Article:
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Training sales staff

August 17, 2006

It's not only teachers that need training.

Hello again,
Selling a service is arguably a more subtle process than selling a consumer product. It is easier to describe the attributes and benefits of, say, a household gadget than a language course. After all, the school cannot guarantee that a learner will achieve the results he or she desires. But you can make more sales if you have properly trained salespeople on your team.

First they need to have excellent ...

...questioning skills so that they can deduce exactly what the potential learner wants and needs. There is a distinction between the want and the need. Let’s say the learner hopes to study in an English-speaking country. Then the learner might express a wish to be fluent in English so as to feel confident about managing in the new country. That’s fine. But the salesperson should be able to explain the benefits of that learner of also specializing in English for academic purposes because s/he will need to perform properly during the course of study. The expert sales person will be able to identify learners’ needs and explain how the school can meet all their requirements.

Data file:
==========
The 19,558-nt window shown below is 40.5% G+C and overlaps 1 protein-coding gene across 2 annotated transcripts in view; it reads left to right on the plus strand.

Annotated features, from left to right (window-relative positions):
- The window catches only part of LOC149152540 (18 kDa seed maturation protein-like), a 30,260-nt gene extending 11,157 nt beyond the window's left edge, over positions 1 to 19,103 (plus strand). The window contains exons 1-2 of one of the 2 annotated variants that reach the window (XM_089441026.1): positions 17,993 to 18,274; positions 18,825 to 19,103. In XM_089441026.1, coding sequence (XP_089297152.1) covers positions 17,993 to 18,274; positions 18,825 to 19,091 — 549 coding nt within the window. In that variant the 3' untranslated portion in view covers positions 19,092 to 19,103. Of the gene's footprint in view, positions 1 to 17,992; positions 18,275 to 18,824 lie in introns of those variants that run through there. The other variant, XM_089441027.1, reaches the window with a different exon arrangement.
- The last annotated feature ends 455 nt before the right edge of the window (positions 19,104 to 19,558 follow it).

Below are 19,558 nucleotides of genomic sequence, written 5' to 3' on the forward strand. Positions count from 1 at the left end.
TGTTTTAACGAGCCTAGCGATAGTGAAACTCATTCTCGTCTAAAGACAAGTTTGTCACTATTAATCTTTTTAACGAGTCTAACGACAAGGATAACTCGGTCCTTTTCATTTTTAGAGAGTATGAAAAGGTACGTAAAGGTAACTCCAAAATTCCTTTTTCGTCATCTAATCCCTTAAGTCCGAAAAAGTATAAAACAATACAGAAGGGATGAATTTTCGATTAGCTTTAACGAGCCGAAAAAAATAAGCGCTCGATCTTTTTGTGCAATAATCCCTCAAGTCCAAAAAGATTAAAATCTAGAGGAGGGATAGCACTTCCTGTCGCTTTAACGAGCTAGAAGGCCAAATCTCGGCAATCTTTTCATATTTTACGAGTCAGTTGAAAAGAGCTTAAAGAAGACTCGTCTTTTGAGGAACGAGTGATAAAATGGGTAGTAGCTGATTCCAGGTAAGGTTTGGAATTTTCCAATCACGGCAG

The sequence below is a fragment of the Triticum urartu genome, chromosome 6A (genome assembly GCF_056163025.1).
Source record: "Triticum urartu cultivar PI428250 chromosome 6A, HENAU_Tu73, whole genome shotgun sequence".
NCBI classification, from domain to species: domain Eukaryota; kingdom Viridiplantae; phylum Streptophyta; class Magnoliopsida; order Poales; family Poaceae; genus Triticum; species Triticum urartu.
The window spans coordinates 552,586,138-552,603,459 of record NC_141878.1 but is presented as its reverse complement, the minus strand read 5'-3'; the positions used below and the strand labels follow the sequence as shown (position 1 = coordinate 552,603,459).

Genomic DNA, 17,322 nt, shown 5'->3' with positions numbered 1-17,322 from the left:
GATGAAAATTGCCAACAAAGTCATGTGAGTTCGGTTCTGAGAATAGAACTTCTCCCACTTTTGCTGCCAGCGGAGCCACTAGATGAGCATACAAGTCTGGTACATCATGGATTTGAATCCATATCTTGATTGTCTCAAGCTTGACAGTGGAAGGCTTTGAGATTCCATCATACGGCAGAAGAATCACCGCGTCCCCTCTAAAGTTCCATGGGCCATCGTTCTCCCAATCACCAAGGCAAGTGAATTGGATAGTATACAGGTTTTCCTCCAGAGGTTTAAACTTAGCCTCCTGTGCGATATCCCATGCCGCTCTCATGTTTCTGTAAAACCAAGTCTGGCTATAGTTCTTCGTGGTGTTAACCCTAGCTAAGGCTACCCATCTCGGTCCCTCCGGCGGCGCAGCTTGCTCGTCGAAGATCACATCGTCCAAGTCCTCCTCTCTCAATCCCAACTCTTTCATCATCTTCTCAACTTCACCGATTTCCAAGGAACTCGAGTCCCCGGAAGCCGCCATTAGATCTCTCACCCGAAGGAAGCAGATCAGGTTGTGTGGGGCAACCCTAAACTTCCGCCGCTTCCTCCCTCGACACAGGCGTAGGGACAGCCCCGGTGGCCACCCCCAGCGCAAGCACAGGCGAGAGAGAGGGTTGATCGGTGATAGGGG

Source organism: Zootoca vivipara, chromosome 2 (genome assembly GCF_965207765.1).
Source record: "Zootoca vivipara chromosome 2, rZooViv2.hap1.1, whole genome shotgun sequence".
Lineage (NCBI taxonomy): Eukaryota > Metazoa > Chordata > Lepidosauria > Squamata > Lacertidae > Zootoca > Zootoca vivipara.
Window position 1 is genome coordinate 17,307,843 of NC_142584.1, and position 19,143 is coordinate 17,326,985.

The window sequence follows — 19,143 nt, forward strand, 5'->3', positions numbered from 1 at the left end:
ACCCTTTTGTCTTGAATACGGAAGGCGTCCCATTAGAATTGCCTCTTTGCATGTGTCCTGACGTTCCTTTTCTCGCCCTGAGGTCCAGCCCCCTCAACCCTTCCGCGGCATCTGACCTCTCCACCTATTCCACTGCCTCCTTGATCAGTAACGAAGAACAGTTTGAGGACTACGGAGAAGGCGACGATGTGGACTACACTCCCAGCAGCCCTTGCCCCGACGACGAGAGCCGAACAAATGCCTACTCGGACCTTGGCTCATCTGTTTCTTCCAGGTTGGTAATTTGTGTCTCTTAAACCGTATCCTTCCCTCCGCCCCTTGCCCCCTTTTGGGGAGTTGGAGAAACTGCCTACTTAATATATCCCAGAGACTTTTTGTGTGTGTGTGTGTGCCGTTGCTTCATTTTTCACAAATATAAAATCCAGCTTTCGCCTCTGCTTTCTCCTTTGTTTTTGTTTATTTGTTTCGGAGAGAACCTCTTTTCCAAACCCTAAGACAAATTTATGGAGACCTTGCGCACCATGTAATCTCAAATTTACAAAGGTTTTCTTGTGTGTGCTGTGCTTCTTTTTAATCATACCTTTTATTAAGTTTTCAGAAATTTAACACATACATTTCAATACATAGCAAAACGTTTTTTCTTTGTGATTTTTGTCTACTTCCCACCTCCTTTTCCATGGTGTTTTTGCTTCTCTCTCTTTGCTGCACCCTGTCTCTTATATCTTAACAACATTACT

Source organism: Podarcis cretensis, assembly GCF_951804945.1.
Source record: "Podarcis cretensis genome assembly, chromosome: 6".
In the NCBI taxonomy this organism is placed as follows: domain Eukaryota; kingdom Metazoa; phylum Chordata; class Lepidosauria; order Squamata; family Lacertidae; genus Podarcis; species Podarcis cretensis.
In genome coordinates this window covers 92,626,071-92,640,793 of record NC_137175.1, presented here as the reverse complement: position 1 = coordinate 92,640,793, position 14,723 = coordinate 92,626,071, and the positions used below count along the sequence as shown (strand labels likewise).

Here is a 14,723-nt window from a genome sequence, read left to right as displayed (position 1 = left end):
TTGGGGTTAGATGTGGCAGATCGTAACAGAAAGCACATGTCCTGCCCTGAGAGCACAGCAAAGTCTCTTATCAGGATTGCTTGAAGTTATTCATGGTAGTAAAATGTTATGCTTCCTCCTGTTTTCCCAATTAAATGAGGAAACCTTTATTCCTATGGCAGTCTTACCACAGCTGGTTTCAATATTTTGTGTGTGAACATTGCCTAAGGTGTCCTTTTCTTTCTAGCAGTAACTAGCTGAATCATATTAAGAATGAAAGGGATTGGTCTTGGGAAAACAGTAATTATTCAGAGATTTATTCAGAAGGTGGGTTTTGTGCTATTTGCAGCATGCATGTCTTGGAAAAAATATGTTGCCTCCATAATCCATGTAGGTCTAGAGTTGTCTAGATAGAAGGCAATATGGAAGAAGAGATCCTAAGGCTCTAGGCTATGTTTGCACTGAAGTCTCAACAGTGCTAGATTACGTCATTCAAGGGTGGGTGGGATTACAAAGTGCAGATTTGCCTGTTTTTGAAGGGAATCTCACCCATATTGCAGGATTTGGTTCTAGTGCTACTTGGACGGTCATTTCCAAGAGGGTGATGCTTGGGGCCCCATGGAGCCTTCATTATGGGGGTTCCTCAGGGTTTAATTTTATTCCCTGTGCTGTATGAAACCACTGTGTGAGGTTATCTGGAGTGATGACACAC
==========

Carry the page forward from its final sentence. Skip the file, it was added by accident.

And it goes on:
Secondly the salesperson must be able to adapt the sales pitch to the individual. Simply rattling off a set speech for everyone is not effective. Each learner is unique and the good salesperson must be able to elicit from the student their specific wants and needs and then explain how the school can cater for them.

And the salespeople must be truthful. Of course they want to show the school in the best possible light but if they exaggerate or give a false impression of what is on offer, the student will be disappointed when those expectations are not met. Bear in mind that happy and satisfied clients are your best ambassadors so your salespeople need to understand that it is vital not to mislead or take the view that a course must be sold regardless of whether it meets the learner’s needs.

Let me know what you think.

Bye for now,
Brenda.

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